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A lifelong singer, Cinnamon Denise is at ease in front of an audience, confident and in her element. But in front of her computer screen, with her resume facing her, she’s struggled to present herself.
“I’m not comfortable on a piece of paper,” said Denise '15, who recently graduated from Berklee’s Music Production, Technology, and Innovation master's degree program in Valencia, Spain. The problem for Denise this spring was that her application to the Montreux Jazz Festival Voice Competition depended not only on her vocal talents but on how well she performed on that piece of paper.
Denise turned to Stine Glismand, the career planning senior coordinator at the Valencia campus’s International Career Center (ICC). The two met several times over the course of a few days to rewrite and polish Denise’s resume.
“I really appreciated Stine because there’s a bit of shame in making it to grad school and not being able to really make a resume that I was proud of. I was very anxious about it, and uncomfortable doing it, and she made me feel like, ‘hey, I do have something to present,” Denise said.
She ended up being a semifinalist at the Montreux competition, a coup she credits in large part to Glismand, who shook her head and said, “No, it’s you as an artist.”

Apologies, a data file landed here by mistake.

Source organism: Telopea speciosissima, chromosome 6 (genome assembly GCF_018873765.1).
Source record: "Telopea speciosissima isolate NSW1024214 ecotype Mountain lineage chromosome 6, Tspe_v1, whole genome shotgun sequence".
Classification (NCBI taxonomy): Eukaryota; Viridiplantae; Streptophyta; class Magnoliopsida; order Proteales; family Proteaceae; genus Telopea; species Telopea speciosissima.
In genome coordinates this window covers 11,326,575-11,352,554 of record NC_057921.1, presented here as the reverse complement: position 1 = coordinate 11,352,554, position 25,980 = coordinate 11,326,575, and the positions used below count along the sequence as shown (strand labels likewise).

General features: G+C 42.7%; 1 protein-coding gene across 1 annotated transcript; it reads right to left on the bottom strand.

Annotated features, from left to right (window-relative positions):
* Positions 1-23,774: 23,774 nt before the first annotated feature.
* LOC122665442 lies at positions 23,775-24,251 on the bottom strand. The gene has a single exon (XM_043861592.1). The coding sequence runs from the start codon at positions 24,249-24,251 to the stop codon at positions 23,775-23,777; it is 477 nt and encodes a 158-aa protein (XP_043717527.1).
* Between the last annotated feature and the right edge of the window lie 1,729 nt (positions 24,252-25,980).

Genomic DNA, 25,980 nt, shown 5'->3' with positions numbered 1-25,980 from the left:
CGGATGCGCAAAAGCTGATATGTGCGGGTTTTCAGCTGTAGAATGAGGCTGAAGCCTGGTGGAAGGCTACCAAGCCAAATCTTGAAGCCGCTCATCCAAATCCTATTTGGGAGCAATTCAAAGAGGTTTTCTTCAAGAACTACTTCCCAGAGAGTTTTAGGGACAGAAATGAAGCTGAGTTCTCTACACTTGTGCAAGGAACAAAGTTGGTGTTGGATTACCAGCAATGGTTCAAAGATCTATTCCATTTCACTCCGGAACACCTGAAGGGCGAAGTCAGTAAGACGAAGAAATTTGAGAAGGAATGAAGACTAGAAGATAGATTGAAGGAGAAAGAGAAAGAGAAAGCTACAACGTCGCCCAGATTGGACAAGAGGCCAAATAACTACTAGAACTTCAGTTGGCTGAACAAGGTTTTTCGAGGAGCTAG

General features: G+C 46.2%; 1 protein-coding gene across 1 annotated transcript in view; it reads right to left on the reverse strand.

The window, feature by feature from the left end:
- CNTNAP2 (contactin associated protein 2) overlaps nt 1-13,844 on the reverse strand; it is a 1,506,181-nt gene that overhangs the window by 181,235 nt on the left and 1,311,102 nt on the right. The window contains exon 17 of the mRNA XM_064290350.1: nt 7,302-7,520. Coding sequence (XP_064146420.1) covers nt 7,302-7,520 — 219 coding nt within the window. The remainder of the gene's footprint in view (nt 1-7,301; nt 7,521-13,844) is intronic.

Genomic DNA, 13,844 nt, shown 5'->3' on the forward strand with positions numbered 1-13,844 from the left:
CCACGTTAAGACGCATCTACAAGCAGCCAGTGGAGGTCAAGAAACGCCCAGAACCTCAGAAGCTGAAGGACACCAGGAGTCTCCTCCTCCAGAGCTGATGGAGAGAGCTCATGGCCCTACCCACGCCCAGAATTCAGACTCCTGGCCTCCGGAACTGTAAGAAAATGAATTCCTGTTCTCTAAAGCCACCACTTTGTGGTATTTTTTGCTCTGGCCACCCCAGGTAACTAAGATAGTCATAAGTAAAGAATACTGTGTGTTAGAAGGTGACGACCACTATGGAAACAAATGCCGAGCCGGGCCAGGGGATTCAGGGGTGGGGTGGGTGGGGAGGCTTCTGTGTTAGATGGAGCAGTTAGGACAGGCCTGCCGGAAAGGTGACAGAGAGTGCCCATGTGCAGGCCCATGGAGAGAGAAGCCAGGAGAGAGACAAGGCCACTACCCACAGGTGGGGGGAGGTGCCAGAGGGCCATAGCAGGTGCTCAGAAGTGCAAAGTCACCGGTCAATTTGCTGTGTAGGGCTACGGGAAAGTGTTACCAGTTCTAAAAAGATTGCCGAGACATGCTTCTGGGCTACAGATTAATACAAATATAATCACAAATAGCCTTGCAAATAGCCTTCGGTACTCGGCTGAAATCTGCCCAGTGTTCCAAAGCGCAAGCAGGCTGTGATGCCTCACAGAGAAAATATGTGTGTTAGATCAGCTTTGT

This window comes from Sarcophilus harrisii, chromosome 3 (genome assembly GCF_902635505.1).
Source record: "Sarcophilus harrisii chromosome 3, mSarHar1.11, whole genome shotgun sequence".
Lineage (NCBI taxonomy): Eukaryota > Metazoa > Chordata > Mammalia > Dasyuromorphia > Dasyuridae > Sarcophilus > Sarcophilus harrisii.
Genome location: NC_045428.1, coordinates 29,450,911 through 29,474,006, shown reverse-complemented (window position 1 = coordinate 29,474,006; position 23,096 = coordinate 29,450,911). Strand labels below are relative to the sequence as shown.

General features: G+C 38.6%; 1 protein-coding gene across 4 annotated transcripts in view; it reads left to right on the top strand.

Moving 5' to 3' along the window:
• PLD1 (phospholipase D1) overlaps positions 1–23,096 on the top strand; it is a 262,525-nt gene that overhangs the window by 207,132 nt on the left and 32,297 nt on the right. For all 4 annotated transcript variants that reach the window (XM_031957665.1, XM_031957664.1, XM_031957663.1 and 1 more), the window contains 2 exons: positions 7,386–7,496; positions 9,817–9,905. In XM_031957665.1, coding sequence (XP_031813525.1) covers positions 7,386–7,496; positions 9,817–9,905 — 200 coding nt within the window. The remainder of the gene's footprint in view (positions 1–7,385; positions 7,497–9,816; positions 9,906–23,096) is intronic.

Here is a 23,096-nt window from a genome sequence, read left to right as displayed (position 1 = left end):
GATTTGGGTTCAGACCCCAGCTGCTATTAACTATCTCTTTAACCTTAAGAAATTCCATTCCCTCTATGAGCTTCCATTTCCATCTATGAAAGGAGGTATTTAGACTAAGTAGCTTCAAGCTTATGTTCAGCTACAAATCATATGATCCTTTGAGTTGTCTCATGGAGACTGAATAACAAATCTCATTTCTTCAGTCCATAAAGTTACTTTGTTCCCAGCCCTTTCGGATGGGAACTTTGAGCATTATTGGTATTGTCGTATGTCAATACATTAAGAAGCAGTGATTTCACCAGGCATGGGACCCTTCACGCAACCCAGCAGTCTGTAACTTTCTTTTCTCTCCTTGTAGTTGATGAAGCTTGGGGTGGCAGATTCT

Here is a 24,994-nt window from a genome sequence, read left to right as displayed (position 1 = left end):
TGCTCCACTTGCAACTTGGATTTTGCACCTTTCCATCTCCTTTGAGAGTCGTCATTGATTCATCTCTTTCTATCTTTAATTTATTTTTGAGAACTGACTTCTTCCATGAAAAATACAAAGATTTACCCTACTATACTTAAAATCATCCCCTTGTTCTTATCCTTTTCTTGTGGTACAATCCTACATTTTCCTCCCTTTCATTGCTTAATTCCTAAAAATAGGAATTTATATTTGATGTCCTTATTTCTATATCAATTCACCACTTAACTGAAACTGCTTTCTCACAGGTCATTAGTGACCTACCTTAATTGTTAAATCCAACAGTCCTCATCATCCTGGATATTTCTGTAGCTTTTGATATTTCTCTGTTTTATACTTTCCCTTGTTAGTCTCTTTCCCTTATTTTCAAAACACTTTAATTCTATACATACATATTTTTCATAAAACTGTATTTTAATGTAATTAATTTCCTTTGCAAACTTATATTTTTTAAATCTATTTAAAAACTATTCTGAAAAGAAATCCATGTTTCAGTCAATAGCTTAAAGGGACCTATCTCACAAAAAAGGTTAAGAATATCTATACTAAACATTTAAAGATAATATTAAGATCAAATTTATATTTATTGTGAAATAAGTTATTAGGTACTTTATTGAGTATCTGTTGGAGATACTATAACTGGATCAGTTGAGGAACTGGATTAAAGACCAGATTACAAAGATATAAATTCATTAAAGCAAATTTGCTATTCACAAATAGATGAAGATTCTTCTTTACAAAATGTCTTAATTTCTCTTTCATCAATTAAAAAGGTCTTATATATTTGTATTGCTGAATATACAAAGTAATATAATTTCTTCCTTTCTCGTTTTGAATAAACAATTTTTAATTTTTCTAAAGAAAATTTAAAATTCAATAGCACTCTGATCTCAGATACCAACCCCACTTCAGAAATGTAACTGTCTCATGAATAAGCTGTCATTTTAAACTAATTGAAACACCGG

“But,” Denise countered, “if I don’t know how to present myself as an artist then I would never be able to even have a presentable application.”
One-on-one consulting with Glismand and Max Wright, the center’s senior coordinator of professional development, is one of the many ICC services that Denise has taken advantage of during her year in Valencia. As part of the center’s mission to provide expert guidance, cutting-edge resources, and professional development experiences to students, it hosts weekly lunches with visiting artists and guest speakers, sends out emails with job and gig opportunities, holds networking events, and offers workshops on topics such as handling social media, time management, and using campus studios.
Michael Deacon, a graduate student in the Global Entertainment and Music Business program, said he found the lunches particularly interesting because they gave him a chance to interact with visiting artists in a more conversational way. For example, he said, while a visiting artist might talk about the music industry in broad terms during a seminar, over lunch that person might offer specific tips on how a particular student can get into the business.
“There’s just something about sitting at a table eating with someone that makes everyone ask the questions differently and that makes the guest artists respond differently,” said Denise, a regular at the lunches. “Food makes the vibe a little bit lighter. It feels less formal because they’re not up on a stage talking at you, you’re sitting at the table, you’re on the same level as them.”
Both Denise and Deacon started their year in Valencia with ICC events. Deacon attended a speed-dating type of mixer in which students spend a few minutes talking to each other and learning about each other’s projects, and Denise attended the ICC’s Plan Your Career event, in which she wrote down specific goals and got an accountability partner who would hold her to them.
One of those goals was to get an internship in Europe after graduation and to tour, if possible. Denise prepared to land the internship by attending an ICC workshop on interview skills. It paid off: this summer she's interning at a mixing and mastering studio in Ibiza, Spain. Meanwhile, she is working on touring Europe.
"We'll see what happens," Denise said. In the meantime, a summer in Ibiza doesn't sound too bad.
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